Lila Penn came to New York City from
Wisconsin in 1980 as an idealistic young student in a graduate writing program. She fell in love with
the city and with her professor and mentor, Daniel Wildman, but their relationship ended abruptly when he
left for Tel Aviv. Professor Wildman turned out to be more indecisive than wild, and Lila was very young.
Now, 30 years later, both are happily married to other people. But is there still a spark between the former
student and her much older professor? Forward to 2010: Wildman has just won a Pulitzer Prize for his writing.
Lila nervously decides to go to his reading and book signing, but it doesn't go well. Could it be that her
former love doesn't even remember her? This wistful story of love and poetry is told from the viewpoints of
both characters, then and now. Shapiro (Overexposed) is especially clever in her portrayal of the petty
dramas and rivalries of creative writing programs. VERDICT This wry look back at a complicated and doomed
romance is a sophisticated and witty novel about academia and New York publishing.
Witty and riveting.
The Los Angeles Review of Books
A captivating take on how we communicate, miscommunicate, and how the words unspoken can imprison us.
In raw and elegant prose, Shapiro sensitively examines the subject of the one who got away- and what happens when you try to visit an old romance. The author deftly toggles through decades…Shapiro's witty, flawed characters leap off the page, showing the before, during, and after of a love affair.
Shapiro playfully welcomes readers into the world of academia. The ivory-tower satire is entertaining…. Lila and Daniel are vivid characters. Their relationship evocatively captures the power of a formative romance, as they now struggle through nostalgia and regret, proving that a love past is not always a love lost. Kleenex recommended.
Poignant and sly...Shapiro nails the literary scene of Greenwich Village in the 80's.
A witty, poignant novel about poets behaving badly. In What’s Never Said, Shapiro returns to fiction, with a longer, darker edge... a page-turner about a woman stalking her old flame.
Very heady, very sexy, very funny, very Jewish, very New York. Shapiro seems to capture the spaces in-between our thoughts.
Timely and provocative, What’s Never Said examines the insanity and insecurity, pleasure and pain of romantic relationships. With her sharp, witty voice and ability to simultaneously make you laugh, cry and cringe, Shapiro delivers a literary guilty pleasure that's wise, funny and engaging.
I've just finished reading What’s Never Said, and find it amazing. Somehow Susan Shapiro has made What’s Never Said into what she never said and what she alone can say. Crackling dialogue, prose that moves the eye along, page to page. I couldn't put it down.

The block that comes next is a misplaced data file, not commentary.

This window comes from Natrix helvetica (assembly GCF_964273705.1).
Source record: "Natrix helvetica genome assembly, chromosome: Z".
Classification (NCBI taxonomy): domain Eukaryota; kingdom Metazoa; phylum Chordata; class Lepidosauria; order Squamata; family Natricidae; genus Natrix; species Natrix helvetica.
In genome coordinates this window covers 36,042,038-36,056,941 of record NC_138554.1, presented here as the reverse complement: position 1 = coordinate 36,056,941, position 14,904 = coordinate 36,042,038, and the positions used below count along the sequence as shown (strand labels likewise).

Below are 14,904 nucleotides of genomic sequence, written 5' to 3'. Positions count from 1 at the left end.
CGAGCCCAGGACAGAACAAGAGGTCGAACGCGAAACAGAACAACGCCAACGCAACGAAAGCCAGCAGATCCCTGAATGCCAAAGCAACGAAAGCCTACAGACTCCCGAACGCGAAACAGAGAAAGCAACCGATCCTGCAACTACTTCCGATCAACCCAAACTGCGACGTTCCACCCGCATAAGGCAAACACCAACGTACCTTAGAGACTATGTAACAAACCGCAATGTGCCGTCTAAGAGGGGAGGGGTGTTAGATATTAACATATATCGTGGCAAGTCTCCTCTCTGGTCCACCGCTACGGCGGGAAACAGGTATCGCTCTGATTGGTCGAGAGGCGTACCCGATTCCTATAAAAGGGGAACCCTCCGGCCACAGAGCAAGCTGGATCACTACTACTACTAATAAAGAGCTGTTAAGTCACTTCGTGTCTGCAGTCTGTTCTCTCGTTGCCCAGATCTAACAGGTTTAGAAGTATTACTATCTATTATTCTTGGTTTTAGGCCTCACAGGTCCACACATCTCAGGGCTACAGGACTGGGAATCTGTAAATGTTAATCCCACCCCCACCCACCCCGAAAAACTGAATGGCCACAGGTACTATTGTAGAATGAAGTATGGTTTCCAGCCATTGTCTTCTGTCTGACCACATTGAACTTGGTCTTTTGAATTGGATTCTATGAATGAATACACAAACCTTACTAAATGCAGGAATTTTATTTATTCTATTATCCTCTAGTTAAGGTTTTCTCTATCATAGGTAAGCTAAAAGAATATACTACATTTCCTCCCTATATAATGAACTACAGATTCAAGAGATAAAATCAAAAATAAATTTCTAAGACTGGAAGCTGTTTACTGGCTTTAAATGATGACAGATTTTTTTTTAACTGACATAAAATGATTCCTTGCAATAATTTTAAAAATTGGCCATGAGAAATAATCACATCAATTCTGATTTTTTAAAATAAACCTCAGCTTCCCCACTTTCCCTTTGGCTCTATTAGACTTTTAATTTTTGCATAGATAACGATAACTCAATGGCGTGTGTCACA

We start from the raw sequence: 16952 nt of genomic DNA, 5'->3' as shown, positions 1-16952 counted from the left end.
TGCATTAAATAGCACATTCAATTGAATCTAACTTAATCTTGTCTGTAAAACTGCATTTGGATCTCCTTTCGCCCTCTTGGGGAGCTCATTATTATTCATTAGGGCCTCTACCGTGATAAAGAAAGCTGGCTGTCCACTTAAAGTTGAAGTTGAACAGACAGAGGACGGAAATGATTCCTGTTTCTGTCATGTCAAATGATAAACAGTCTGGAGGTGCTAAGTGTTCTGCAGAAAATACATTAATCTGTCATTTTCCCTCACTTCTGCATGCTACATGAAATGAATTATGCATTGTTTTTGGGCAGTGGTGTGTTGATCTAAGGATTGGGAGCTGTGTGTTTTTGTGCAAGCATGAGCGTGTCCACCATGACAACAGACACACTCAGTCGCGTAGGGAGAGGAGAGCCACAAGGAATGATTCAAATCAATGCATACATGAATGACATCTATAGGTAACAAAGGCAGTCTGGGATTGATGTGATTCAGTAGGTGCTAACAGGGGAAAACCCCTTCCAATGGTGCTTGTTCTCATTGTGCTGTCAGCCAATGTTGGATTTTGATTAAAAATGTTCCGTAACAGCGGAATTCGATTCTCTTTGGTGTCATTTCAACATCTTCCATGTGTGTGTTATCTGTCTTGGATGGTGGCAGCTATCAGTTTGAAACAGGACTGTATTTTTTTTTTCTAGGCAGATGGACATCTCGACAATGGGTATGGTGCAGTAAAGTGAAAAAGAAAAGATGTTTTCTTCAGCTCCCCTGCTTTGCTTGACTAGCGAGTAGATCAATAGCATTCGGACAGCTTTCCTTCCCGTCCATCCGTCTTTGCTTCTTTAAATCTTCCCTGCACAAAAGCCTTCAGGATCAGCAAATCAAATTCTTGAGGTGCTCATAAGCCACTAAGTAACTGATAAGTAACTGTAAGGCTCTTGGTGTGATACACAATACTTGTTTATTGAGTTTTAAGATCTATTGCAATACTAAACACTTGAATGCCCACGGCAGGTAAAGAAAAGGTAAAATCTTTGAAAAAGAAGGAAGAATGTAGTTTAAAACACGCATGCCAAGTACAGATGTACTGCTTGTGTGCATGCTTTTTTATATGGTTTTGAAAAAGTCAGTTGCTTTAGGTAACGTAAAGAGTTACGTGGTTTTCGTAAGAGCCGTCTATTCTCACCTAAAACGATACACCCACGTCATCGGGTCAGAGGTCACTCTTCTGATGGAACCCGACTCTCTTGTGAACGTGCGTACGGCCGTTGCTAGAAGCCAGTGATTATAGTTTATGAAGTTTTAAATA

poet Grace Schulman, author of First Love & Other Adventures
A brilliant novel, tight, perfectly on theme and so insightful. It should be a movie!
Diana Kirschner, best-selling author of Love in 90 Days
Susan Shapiro exuberantly limns love among the ruins (or writing programs!) in her glimmering new page-turner. She gets it all exactly right – the flashing egos, the yearning for connection crossed by the hunger for achievement - and it’s written with sly wit and razor-keen intelligence. It’s sexy and hilarious, but also as haunting as the perfect poem.
Carolyn Leavitt, bestselling author of Is This Tomorrow
What’s Never Said is the work of a master-a fun, charming master. Brilliant dialogue, quick and expert prose, unforgettable characters.
Darin Straus, bestselling author of Half a Life
Shapiro writes about the romantic and creative lives of New York writers the way only a true insider can, nailing all the longings, petty rivalries and genuine passion. What’s Never Said is a fizzy, delicious drink of a novel.
Teddy Wayne, bestselling author of The Love Song of Johnny Valentine
Mining the downtown literary scene, Shapiro strikes comedic gold in this rollicking story of poets behaving badly. It’s all here, the searing verse and sultry trysts, brutal betrayals and enduring friendships. And something else too: a deep, abiding love of the ink-smeared world she so deftly sends up.
David Goodwillie, bestselling author of American Subversive
Susan Shapiro is the Nora Ephron of a new generation. What’s Never Said is poignant, charming and heartbreaking.
Susan Jane Gilman, bestselling author of The Ice Cream Queen of Orchard Street
Funny and original, with a soulfulness beneath the humor that makes it moving as well. Susan Shapiro is one of the funniest writers about love, marriage and family that I know of today.
Ian Frazier, bestselling author of The Cursing Mommy’s Book of Days
What’s Never Said had me from page one and kept me reading late. A witty, romantic, insightful novel.
Linda Yellin, author of The Last Blind Date
Exploring dueling egos, unspoken desire and the blurry emotional boundaries between teacher and student, What’s Never Said, set largely in the seductive poetry scene of 1980’s Greenwich Village, grabs you from page one. Shapiro writes wistfully of love, lust and heartbreak.
Sally Koslow, author of The Widow’s Waltz
An accessible, funny, pithy fun ride. If you like Mad Men, you'll love What’s Never Said.
Talk show host Catie Lazarus